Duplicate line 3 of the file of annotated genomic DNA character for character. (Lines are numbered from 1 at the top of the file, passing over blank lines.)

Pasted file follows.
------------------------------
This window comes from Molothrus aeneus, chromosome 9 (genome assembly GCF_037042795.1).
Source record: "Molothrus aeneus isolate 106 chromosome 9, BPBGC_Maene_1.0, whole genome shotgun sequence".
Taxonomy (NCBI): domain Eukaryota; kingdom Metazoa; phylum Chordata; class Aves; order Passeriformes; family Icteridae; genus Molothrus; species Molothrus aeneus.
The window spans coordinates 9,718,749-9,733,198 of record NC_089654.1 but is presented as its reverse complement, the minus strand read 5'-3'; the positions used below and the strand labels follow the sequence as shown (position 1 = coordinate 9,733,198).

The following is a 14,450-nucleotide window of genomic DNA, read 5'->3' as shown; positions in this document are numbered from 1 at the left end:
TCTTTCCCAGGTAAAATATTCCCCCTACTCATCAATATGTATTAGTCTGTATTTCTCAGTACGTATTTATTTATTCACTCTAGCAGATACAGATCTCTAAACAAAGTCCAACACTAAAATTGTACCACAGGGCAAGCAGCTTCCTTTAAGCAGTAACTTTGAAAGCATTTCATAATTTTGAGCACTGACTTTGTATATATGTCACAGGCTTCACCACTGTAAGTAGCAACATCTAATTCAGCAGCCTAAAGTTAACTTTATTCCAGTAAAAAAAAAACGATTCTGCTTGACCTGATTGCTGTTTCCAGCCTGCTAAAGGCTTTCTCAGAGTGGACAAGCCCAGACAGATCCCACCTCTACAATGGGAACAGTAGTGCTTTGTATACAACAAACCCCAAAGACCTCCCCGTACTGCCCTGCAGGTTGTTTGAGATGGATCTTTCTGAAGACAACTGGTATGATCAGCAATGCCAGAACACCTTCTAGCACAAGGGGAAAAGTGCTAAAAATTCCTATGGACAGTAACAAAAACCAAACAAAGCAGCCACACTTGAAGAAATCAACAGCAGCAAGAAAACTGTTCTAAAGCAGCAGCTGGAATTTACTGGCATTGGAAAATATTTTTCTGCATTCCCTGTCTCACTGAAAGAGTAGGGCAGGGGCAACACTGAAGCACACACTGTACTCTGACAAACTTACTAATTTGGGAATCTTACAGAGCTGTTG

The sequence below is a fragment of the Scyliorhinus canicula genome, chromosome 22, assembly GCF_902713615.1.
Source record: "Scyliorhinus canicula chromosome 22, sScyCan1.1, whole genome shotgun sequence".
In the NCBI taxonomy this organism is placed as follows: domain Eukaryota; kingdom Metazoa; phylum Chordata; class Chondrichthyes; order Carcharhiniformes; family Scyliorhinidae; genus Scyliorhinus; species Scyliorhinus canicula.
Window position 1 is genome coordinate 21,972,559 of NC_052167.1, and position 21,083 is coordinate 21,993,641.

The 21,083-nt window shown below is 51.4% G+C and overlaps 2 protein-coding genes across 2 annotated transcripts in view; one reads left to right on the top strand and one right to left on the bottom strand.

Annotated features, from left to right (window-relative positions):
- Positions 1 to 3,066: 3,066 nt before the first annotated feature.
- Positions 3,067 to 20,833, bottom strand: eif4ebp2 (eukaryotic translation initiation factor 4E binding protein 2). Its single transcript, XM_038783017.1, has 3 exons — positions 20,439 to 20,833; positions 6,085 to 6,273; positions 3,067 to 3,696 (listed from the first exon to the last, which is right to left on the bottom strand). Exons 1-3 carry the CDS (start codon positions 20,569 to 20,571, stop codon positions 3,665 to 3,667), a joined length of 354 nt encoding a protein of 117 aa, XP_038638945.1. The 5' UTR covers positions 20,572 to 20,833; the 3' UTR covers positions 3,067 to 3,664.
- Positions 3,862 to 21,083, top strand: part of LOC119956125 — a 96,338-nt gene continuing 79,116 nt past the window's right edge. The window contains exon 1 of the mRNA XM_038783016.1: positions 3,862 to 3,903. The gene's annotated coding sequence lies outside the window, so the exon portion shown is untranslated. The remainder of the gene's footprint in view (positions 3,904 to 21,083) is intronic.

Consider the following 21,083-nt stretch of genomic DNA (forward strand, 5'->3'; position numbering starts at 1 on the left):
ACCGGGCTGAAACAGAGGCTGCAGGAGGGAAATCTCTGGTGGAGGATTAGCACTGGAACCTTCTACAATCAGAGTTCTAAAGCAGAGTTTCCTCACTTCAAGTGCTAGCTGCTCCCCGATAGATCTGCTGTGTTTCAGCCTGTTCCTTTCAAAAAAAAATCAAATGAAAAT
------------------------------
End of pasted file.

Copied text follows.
Taxonomy (NCBI): domain Eukaryota; kingdom Metazoa; phylum Chordata; class Aves; order Passeriformes; family Icteridae; genus Molothrus; species Molothrus aeneus.